There is a team of people needed before you buy a home. One of them is the home inspector. The inspector may be one of the cheapest members of the team, but a very important one.
Years ago I wrote a newsletter that I passed out to all the realtors in my area entitled “All Home Inspections Are Not Created Equal.” While very self serving, it pointed out the differences between me and all the other kids doing inspections. I did that because I thought my services differed, and they did. I wanted them to compare.
Usually people call me and simply ask what I charge. Is that all you want to know? That is not the best question to ask! A more important thing to know is, perhaps, have I ever done this before? Experience is important! What the inspector does is important! The report is important! There are many things that are important. But how do you inspect your inspector prior to hiring him?
You might want to find out a few things. I have some suggestions:
• What is his experience? How long has he been in business? What did he do prior to becoming an inspector? Is he full time? How many inspections has he done?
• Does he have specialties? Your house might have special characteristics like EIFS, stucco, be historic, remodeling, etc. Ask.
• Is he the member of any associations? This may be more important than state licensing. I was disappointed many years ago when Virginia began licensing home inspectors. Many of us home inspectors were at the hearings. A lot of what happened was to promote the self interests of a member of the state licensing bureau, (who obviously knew nothing about home inspections) more than to protect the industry or the consumer. In my opinion what they did was to lower standards and flood the market with inspectors. State tests are often watered-down versions of association tests. Check on the Standards of Practice and Ethics of his associations. Therein lie great bona fides.
• Does his association have ongoing education requirements? I am the member of five associations, all of whom require continuing education. Personally I perform over 30 hours every year.
• Does his association have annual recertification and testing? This is important. The industry changes as do building techniques and products, codes and laws. Information abounds and he should be in touch. Even an annual test can teach.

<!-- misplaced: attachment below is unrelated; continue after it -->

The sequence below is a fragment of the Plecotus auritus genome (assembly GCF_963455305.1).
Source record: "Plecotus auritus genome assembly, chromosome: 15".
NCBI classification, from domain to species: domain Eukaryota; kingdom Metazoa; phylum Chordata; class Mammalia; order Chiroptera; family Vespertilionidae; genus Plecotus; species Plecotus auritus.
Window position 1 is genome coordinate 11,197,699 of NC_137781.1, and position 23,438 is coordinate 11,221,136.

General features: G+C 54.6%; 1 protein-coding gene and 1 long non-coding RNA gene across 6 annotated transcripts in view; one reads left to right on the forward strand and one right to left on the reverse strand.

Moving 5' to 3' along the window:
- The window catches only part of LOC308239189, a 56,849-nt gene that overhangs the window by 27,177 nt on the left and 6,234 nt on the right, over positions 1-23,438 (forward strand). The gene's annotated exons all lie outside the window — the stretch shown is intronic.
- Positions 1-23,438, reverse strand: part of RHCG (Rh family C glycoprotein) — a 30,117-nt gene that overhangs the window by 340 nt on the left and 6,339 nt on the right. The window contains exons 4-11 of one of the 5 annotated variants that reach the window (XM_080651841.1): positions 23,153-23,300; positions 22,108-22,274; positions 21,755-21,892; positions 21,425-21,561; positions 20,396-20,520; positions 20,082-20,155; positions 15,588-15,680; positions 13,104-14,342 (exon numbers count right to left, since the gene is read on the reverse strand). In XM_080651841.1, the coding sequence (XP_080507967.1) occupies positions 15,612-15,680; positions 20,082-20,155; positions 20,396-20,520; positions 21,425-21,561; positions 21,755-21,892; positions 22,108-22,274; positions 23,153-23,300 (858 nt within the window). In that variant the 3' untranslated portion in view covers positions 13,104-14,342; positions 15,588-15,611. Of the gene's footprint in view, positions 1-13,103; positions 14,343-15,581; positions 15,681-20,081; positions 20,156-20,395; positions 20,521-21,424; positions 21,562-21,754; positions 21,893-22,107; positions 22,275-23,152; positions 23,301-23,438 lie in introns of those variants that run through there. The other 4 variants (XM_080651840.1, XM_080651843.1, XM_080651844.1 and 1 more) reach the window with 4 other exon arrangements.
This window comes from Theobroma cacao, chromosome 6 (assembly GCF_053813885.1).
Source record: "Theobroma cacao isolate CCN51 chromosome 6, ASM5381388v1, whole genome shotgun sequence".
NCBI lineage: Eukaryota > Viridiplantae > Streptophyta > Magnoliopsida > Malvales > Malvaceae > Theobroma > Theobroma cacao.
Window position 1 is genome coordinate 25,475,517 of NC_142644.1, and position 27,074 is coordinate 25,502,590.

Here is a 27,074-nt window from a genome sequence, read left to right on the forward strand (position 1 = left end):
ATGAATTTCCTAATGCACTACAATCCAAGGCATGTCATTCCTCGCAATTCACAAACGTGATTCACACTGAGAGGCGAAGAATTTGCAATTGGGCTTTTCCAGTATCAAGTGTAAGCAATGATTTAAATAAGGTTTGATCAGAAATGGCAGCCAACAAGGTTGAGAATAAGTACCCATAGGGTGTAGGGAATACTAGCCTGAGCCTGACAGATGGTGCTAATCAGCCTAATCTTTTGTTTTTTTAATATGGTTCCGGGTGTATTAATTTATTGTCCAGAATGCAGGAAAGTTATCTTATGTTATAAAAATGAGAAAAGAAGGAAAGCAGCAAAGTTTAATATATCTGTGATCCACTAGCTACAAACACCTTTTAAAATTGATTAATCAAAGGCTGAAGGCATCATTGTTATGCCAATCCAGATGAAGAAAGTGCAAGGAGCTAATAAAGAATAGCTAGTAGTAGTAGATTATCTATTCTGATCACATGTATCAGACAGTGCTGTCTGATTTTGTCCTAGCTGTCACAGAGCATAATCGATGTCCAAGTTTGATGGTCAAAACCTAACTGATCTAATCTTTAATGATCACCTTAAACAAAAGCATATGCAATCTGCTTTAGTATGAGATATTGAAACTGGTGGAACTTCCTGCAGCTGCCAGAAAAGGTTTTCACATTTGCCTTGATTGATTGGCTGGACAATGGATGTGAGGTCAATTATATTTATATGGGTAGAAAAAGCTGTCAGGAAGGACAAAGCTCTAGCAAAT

• Does his contract state what he does and does not do? His process should be thorough and comprehensive and his agreement define what he does do. Inspectors do not have X-ray vision, but there are great tools that can help.
• How does he do his report? By hand, checking off boxes? Computerized? Photos? My report cross references into our book – it is quite thorough. Does he back his work?
• Does he have a website? If so, it should be informative enough to allow your clients to do plenty of homework before they call for an interview or to hire him.
• Is he service oriented? One good indicator of that is what happens to your phone call. Who answers the phone? If he is not in the office, and no one answers, is it made clear how to contact him? Is he prompt in getting back? My wife answers the phone in our office. I can tell from what clients say that she is terrific to deal with, and I am sure preferred over me to schedule an inspection… Sometimes realtors will call, say hi to me and ask for her. Hmmm…
• Is he available for a pre-inspection interview? I have had clients interview me for over an hour before the inspection. No problem with that!
• Is he available for post-inspection counseling and questions? He should make this clear. And be available for years…
I am sure there is more. But that is a good start! Make your own list!
My recommendation: Inspect your inspector. Squeeze him, thump him, tap him, smell him and make sure he is ripe BEFORE you cut in!